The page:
MUMBAI: Almost two weeks into the first-year junior college (FYJC) admission process, the school education department has asked minority colleges to apply social reservations to their non-quota seats. The directive, though, has drawn flak from minority institutions which have called it an infringement on their rights and demanded it be withdrawn at the earliest.
Social reservations, which total 74% of open category seats, were never applicable to minority institutions. They would admit open category students through the centralized admission process, excluding the 50% minority and 5% management quota and, in some cases, in-house quota. “The remaining 45% of the seats will be filled by nonminority students as per the reservation (social and others) as prescribed by the state government,” said the circular.

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If the state has, more than once, made it clear that social quotas do not apply to minority institutions and if the courts have, at various points in time, reinforced the point, there is no reason for the government’s school education department to push for it. These institutions already have a 50% minority quota and if more are added, a very small window would be left for non-quota seats.

In a letter to the director of school education, Maharashtra Association of Minority Educational Institutions said several government resolutions in the past have specified social reservations do not apply to minority institutions. “…Students from categories such as SC, ST etc are admitted if they fit into the merit of the college and not under any quota,” said the letter. The association requested the department to withdraw the order, failing which it would seek other measures of redressal that may delay admissions and they should not be held responsible for it.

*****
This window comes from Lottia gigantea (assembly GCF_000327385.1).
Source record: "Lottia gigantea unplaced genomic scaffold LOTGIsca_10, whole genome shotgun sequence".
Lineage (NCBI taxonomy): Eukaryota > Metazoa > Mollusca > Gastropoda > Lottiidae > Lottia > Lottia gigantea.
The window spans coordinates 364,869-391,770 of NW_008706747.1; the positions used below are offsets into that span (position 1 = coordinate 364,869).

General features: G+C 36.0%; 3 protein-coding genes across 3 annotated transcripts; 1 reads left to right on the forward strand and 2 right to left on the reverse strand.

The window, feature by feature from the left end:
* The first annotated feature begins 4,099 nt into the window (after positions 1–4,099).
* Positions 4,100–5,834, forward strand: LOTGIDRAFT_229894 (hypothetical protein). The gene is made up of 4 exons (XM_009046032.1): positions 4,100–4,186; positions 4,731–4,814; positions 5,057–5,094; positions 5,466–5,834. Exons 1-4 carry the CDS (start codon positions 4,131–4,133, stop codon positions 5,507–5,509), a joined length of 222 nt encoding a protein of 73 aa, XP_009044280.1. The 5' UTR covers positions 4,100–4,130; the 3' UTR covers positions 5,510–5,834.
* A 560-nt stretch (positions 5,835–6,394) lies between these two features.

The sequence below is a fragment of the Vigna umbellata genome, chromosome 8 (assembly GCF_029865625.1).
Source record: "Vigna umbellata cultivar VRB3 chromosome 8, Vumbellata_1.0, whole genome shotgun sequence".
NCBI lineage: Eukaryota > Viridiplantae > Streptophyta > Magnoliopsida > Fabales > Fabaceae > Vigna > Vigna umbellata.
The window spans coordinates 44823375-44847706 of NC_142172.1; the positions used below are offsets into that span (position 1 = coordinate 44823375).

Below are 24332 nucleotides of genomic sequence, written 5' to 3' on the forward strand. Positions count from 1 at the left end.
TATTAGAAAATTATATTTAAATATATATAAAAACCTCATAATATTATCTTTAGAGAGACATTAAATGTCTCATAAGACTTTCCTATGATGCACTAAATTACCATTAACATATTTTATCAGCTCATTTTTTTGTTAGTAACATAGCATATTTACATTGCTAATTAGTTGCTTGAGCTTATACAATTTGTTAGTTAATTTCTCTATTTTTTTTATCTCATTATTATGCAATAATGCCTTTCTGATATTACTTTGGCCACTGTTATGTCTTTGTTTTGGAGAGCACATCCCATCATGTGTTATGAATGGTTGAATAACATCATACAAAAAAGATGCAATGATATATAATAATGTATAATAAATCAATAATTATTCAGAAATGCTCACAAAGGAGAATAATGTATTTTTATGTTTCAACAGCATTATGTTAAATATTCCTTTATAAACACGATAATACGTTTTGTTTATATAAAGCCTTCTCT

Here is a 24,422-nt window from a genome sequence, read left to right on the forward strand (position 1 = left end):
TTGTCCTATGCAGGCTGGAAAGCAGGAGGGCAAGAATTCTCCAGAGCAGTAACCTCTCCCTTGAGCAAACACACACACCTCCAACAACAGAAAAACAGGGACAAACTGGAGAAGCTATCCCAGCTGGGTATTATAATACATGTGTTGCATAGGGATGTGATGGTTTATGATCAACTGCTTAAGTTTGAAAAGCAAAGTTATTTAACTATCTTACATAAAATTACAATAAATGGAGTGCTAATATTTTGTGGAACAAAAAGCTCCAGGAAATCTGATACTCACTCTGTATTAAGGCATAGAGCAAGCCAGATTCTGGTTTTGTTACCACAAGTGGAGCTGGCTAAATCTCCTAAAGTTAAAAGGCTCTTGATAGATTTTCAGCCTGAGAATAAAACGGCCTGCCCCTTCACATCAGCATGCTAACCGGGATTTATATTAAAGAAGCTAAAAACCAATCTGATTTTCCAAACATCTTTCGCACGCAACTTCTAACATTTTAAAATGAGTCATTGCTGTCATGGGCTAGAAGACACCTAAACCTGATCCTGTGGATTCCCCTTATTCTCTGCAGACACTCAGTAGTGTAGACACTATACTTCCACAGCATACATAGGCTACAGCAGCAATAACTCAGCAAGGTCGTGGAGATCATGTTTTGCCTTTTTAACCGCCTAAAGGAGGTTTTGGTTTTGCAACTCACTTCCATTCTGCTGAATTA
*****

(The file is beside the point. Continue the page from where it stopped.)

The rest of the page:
A principal also said St Xavier’s College and the association had challenged an earlier Mumbai University circular asking them to apply social reservations to their seats. The high court upheld the contention of the minority institutions. The state filed a special leave petition in the Supreme Court, which was dismissed, said the principal.
“The director’s office has passed the order arbitrarily without any background. The government resolution from 2014 that they are citing, was meant only for institutions under the higher and technical education department and not in school education. The remaining seats are kept aside for open category. Some people are misleading the authorities and the minister. The order does not hold ground, and therefore, will have to be withdrawn,” said a principal.
The circular, drawn from a government resolution issued by the minorities department in 2014 has also asked colleges to admit students from other religious and linguistic minorities before surrendering their vacant minority seats after the centralized third merit list. “The 2014 circular was not applicable to junior colleges. Also, the online admission process does not take care of this provision as it is introduced at the last moment… The software also has to be modified,” said the letter.
Dinkar Patil, director of secondary education, though, said, “Even if the government resolution was issued in 2014, it wasn’t implemented yet. It was pointed out to us and hence we issued a circular. All the rules are as stated in the GR. The minority quota can continue till the end of the process, so colleges can incorporate the changes.” Patil said he has not received the association letter.
School education minister Varsha Gaikwad was unavailable for comment.



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